It has been a particularly difficult and lonely time for those who had to lay to rest a family member in a way that is counter-intuitive to the Irish psyche.  We remember them in our prayers in a special way at this time.  For those in nursing homes and hospitals and for their families it has been a very trying time as visits were discouraged and impossible.  Many couples who had planned to celebrate their love in the Sacrament of Marriage have been seriously inconvenienced by the pandemic.

Patience Generating Hope
Coping with all of these challenges will require a robust faith in God as we witness the world which we have known collapse in front of us.  In this delicate situation, our fears will be exploited as we become more conscious of our fragility and vulnerability.  Yet solidarity, support, neighborliness, and community have all taken on a new urgency.  Our response to the challenge posed by this pandemic will demonstrate who we are, what we believe, and what kind of future we wish to create. Pope Francis encourages us to respond to the coronavirus pandemic with the universality of prayer, of compassion, of tenderness, and to remain united.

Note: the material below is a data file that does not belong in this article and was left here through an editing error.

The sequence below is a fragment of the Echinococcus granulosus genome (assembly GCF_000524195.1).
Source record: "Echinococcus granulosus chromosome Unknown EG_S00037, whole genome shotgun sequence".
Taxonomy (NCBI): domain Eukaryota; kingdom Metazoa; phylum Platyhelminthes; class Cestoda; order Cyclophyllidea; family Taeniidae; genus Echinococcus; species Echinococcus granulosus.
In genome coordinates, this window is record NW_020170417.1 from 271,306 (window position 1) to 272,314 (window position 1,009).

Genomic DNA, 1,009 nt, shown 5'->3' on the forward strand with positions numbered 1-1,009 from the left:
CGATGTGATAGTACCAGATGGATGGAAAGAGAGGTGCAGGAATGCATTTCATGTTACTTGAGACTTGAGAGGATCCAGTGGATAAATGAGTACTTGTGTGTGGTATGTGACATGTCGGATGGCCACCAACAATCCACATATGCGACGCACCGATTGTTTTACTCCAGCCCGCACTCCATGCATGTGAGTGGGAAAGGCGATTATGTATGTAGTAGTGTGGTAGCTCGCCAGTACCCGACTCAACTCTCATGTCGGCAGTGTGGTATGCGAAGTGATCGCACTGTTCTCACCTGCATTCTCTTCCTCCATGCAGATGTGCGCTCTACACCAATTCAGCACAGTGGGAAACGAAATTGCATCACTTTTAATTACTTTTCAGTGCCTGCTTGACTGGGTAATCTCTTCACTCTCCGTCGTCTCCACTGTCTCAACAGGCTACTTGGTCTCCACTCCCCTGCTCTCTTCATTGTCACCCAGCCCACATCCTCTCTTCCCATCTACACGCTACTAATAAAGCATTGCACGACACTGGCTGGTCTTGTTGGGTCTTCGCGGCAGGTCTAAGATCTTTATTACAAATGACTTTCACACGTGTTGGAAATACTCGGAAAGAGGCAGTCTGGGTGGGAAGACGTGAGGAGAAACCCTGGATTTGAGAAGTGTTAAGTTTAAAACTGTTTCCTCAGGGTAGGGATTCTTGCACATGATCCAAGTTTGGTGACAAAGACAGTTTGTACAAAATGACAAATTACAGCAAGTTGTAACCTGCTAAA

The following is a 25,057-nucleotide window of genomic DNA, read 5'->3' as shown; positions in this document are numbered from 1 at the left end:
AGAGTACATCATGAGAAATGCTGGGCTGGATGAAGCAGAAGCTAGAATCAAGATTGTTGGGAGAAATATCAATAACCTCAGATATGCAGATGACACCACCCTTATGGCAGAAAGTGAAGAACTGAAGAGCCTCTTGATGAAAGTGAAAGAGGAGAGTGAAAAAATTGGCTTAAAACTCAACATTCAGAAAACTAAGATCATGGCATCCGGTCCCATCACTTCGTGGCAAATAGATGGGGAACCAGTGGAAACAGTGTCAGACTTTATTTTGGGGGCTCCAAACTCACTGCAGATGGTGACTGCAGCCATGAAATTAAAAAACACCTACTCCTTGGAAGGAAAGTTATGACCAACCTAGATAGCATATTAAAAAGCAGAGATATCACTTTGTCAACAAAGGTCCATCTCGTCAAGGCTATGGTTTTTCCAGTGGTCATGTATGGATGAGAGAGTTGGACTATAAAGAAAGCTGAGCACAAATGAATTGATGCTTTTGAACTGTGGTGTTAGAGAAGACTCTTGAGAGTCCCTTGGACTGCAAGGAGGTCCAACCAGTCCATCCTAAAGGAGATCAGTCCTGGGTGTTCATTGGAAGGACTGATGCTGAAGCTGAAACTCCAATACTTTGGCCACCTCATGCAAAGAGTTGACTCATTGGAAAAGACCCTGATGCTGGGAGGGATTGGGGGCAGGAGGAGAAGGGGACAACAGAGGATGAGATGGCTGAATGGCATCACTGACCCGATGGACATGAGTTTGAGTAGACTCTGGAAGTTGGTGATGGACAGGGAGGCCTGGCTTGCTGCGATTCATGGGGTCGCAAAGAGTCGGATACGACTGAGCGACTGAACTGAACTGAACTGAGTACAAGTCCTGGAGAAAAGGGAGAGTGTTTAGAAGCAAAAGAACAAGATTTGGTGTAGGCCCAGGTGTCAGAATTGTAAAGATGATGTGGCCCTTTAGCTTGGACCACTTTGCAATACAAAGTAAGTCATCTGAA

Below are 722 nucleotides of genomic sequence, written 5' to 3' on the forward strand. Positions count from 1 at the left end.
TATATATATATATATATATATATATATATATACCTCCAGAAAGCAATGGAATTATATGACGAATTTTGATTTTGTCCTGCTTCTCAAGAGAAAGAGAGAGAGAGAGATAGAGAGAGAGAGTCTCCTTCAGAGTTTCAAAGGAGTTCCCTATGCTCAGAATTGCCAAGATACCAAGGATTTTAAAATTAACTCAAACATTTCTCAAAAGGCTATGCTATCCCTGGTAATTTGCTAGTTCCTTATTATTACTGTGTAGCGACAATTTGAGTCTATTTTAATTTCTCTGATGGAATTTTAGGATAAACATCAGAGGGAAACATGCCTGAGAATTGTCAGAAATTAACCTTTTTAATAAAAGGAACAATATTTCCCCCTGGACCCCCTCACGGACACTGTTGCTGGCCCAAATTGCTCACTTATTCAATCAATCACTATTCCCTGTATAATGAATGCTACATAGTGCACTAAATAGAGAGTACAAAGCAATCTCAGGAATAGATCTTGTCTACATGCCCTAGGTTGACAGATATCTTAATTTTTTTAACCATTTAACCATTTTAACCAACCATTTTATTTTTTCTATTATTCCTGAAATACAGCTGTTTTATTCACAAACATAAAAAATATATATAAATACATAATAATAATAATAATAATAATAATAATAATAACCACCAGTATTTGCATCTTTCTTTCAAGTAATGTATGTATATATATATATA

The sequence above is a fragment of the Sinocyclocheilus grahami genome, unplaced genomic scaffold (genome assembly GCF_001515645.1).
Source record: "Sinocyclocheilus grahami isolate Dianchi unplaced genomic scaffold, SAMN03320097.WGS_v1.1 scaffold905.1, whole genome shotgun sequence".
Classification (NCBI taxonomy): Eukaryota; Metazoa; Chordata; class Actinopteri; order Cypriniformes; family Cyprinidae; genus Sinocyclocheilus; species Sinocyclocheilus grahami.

While the present experience constitutes a huge challenge to faith, yet in so many ways the situation brings out the best in people, awakening the need for and appreciation of connectivity and community.  Goodness, generosity, and gentleness are in evidence in service, neighborliness, and voluntarism.  All of this became abundantly clear in the responsibility which is being expressed by the way in which people abide by the restrictions for the good of all, and the sacrifices which families make.  As a people of hope, we commit ourselves to welcoming and contributing to the decisive transformation made possible by the God who brings order out of chaos, light out of darkness, and new life out of situations where none seemed possible.

As we draw ever closer to the season of Advent, we get a new and deeper appreciation of what it means to practice patience as we wait and watch for the homecoming of God at Christmas.